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Yoon Suk-yeol sworn in as South Korean president, hopes for peace with North

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Yoon Suk-yeol sworn in as South Korean president, hopes for peace with North
South Korean President Yoon Suk-yeol took the oath of office on Tuesday in Seoul, vowing to usher in rapid economic growth and offering an opportunity to North Korea to return to dialogue. Photo courtesy of the Republic of Korea

May 10 (UPI) -- South Korean President Yoon Suk-yeol was sworn in on Tuesday, vowing to overcome social divisions through rapid economic growth and opening the door to engagement with North Korea.

Yoon gave an inaugural address at Seoul's National Assembly Plaza, citing "multiple crises" that South Korea and the world are facing, from pandemics to global supply chain disruptions to the climate crisis to armed conflicts.

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"Such complex, multi-faceted crises are casting a long and dark shadow over us," Yoon, 61, said before a crowd of 41,000 attending the ceremony.

"However, nothing is impossible," Yoon continued. "We can overcome the challenges that we face today and the ones that we will undoubtedly have to face in the future. Koreans have a long and proud history that demonstrates our unshakable resolve."

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The country's former chief prosecutor officially began his five-year term at midnight, where he was briefed by the Joint Chiefs of Staff on the security situation on the Korean Peninsula in an underground bunker at his new presidential office building.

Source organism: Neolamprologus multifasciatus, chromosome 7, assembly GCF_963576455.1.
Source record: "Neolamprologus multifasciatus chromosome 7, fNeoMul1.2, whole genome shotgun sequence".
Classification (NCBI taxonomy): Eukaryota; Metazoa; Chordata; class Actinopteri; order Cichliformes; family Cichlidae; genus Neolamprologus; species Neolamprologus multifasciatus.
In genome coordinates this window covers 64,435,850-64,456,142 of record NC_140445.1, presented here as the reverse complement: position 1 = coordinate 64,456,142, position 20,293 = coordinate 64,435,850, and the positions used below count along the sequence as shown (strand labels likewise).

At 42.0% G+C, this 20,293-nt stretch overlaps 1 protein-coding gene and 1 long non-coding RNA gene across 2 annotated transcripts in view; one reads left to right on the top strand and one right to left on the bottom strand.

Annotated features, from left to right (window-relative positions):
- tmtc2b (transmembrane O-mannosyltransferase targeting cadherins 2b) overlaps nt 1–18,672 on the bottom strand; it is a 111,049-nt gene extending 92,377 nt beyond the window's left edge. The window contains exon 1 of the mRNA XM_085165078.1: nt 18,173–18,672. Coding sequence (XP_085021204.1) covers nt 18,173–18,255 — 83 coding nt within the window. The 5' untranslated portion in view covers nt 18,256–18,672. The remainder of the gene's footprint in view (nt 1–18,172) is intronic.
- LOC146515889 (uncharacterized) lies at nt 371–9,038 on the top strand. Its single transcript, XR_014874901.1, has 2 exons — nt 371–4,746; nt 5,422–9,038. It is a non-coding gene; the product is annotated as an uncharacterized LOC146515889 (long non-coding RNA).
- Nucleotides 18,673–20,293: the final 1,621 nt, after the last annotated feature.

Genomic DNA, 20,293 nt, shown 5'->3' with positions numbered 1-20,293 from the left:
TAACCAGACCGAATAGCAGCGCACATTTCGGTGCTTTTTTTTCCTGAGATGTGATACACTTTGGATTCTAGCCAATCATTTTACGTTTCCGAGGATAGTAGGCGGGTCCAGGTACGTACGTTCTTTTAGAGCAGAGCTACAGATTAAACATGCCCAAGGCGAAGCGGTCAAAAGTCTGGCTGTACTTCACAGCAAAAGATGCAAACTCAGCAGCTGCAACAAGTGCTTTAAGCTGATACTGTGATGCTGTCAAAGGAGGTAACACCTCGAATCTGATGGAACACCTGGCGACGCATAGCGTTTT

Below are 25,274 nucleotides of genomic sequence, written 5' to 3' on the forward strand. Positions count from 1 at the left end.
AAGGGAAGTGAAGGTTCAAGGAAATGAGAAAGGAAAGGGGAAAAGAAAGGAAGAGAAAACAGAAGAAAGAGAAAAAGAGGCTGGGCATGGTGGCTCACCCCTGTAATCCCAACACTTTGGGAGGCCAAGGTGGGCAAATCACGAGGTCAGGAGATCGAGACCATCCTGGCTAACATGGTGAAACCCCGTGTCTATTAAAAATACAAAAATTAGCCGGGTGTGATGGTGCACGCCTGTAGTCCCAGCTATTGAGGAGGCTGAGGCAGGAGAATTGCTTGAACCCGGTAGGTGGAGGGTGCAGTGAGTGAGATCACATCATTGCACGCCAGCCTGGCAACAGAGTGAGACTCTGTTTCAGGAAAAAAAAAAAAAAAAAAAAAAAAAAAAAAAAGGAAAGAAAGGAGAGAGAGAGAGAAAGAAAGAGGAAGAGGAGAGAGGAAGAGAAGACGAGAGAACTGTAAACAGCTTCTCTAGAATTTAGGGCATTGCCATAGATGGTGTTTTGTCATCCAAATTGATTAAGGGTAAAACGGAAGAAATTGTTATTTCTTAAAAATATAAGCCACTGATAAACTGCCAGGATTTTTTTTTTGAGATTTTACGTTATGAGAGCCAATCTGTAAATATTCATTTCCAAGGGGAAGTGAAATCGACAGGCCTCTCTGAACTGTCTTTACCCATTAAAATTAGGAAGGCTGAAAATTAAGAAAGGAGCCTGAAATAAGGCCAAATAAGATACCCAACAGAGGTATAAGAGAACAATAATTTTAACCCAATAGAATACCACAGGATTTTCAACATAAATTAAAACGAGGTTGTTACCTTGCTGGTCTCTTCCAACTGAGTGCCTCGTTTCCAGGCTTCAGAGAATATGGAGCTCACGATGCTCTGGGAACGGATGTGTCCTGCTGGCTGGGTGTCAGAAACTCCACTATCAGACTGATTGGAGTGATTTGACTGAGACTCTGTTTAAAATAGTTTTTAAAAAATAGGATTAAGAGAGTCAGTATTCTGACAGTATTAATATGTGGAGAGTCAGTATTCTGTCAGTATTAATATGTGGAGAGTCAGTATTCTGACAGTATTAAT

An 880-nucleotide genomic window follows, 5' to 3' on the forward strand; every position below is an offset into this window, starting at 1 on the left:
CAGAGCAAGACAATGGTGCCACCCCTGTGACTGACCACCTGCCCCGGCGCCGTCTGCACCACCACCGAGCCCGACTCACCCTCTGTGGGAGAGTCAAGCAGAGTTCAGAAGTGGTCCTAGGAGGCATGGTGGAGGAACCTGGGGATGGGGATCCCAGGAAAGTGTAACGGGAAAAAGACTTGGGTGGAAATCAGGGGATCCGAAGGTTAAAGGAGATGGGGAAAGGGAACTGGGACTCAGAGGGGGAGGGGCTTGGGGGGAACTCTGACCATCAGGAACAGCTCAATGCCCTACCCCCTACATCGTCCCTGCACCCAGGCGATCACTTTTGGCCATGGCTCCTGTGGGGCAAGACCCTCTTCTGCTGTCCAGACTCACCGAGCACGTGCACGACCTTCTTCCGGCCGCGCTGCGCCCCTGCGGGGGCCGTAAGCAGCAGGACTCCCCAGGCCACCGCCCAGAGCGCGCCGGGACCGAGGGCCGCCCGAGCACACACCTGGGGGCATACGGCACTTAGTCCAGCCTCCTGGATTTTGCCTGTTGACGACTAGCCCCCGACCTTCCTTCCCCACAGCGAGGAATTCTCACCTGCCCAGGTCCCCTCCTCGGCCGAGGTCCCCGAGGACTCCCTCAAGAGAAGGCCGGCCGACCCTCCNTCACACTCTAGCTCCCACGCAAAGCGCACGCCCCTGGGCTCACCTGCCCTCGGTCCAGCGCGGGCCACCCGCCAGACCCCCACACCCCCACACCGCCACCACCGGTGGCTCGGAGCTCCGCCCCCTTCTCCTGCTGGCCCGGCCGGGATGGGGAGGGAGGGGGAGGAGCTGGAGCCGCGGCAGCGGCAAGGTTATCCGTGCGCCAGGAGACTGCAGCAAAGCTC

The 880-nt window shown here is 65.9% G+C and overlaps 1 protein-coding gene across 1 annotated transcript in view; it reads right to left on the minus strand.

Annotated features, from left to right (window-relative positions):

The conservative Yoon, who won a tight race in March against the challenger from the incumbent Democratic Party, Lee Jae-myung, has vowed to take a stronger stance toward North Korea.

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Pyongyang has unleashed a flurry of missile tests since the beginning of the year and appears poised to test a nuclear weapon, but Yoon held out the promise of dialogue and economic cooperation with the North Tuesday -- provided the recalcitrant regime fully denuclearizes.

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"While North Korea's nuclear weapon programs are a threat not only to our security and that of Northeast Asia, the door to dialogue will remain open so that we can peacefully resolve this threat," Yoon said.

"If North Korea genuinely embarks on a process to complete denuclearization, we are prepared to work with the international community to present an audacious plan that will vastly strengthen North Korea's economy and improve the quality of life for its people."

Yoon also said that a new era of economic growth built on "science, technology and innovation" would help resolve many of South Korea's domestic problems, including widening inequality and social divisions that were amplified during the presidential campaign season.

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"Rapid growth will open up new opportunities," Yoon said. "It will improve social mobility, thereby helping us rid of the fundamental obstacles that are aggravating social divide and conflicts."

President Yoon begins his term at a new office building on the site of the former defense ministry headquarters, following up on a campaign pledge to relocate the presidency from its traditional Cheong Wa Dae, or Blue House, home.

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